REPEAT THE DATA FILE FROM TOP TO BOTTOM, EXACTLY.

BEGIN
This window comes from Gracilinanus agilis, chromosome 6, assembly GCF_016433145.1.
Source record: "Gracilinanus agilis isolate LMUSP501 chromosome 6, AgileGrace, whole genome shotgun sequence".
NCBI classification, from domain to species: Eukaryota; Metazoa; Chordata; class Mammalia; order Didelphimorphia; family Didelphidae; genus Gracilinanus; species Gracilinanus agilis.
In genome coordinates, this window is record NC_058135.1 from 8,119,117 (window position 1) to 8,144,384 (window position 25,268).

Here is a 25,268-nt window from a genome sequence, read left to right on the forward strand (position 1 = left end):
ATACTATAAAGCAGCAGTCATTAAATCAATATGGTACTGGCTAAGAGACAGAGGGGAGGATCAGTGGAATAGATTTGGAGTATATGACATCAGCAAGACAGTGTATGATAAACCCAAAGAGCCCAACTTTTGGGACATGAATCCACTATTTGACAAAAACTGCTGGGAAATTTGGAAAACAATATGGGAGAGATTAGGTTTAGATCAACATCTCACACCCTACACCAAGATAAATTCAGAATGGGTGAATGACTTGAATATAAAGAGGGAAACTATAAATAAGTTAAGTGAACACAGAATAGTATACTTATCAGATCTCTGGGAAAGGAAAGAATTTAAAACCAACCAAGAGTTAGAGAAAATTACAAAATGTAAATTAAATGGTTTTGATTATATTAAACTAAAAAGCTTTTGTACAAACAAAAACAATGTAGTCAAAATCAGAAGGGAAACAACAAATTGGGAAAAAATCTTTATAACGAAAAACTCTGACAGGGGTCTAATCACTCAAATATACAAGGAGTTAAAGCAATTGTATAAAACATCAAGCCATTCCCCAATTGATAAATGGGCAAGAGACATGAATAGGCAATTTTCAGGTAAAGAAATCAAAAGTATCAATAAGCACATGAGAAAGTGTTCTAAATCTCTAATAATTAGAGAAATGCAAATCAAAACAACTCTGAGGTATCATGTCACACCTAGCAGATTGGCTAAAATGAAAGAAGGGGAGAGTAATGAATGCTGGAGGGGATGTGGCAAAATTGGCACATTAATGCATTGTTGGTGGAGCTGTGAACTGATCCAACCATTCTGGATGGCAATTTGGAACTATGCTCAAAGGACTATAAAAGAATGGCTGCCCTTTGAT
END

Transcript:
This window comes from Gracilinanus agilis, chromosome 6, assembly GCF_016433145.1.
Source record: "Gracilinanus agilis isolate LMUSP501 chromosome 6, AgileGrace, whole genome shotgun sequence".
NCBI classification, from domain to species: Eukaryota; Metazoa; Chordata; class Mammalia; order Didelphimorphia; family Didelphidae; genus Gracilinanus; species Gracilinanus agilis.
In genome coordinates, this window is record NC_058135.1 from 8,119,117 (window position 1) to 8,144,384 (window position 25,268).

Here is a 25,268-nt window from a genome sequence, read left to right on the forward strand (position 1 = left end):
ATACTATAAAGCAGCAGTCATTAAATCAATATGGTACTGGCTAAGAGACAGAGGGGAGGATCAGTGGAATAGATTTGGAGTATATGACATCAGCAAGACAGTGTATGATAAACCCAAAGAGCCCAACTTTTGGGACATGAATCCACTATTTGACAAAAACTGCTGGGAAATTTGGAAAACAATATGGGAGAGATTAGGTTTAGATCAACATCTCACACCCTACACCAAGATAAATTCAGAATGGGTGAATGACTTGAATATAAAGAGGGAAACTATAAATAAGTTAAGTGAACACAGAATAGTATACTTATCAGATCTCTGGGAAAGGAAAGAATTTAAAACCAACCAAGAGTTAGAGAAAATTACAAAATGTAAATTAAATGGTTTTGATTATATTAAACTAAAAAGCTTTTGTACAAACAAAAACAATGTAGTCAAAATCAGAAGGGAAACAACAAATTGGGAAAAAATCTTTATAACGAAAAACTCTGACAGGGGTCTAATCACTCAAATATACAAGGAGTTAAAGCAATTGTATAAAACATCAAGCCATTCCCCAATTGATAAATGGGCAAGAGACATGAATAGGCAATTTTCAGGTAAAGAAATCAAAAGTATCAATAAGCACATGAGAAAGTGTTCTAAATCTCTAATAATTAGAGAAATGCAAATCAAAACAACTCTGAGGTATCATGTCACACCTAGCAGATTGGCTAAAATGAAAGAAGGGGAGAGTAATGAATGCTGGAGGGGATGTGGCAAAATTGGCACATTAATGCATTGTTGGTGGAGCTGTGAACTGATCCAACCATTCTGGATGGCAATTTGGAACTATGCTCAAAGGACTATAAAAGAATGGCTGCCCTTTGAT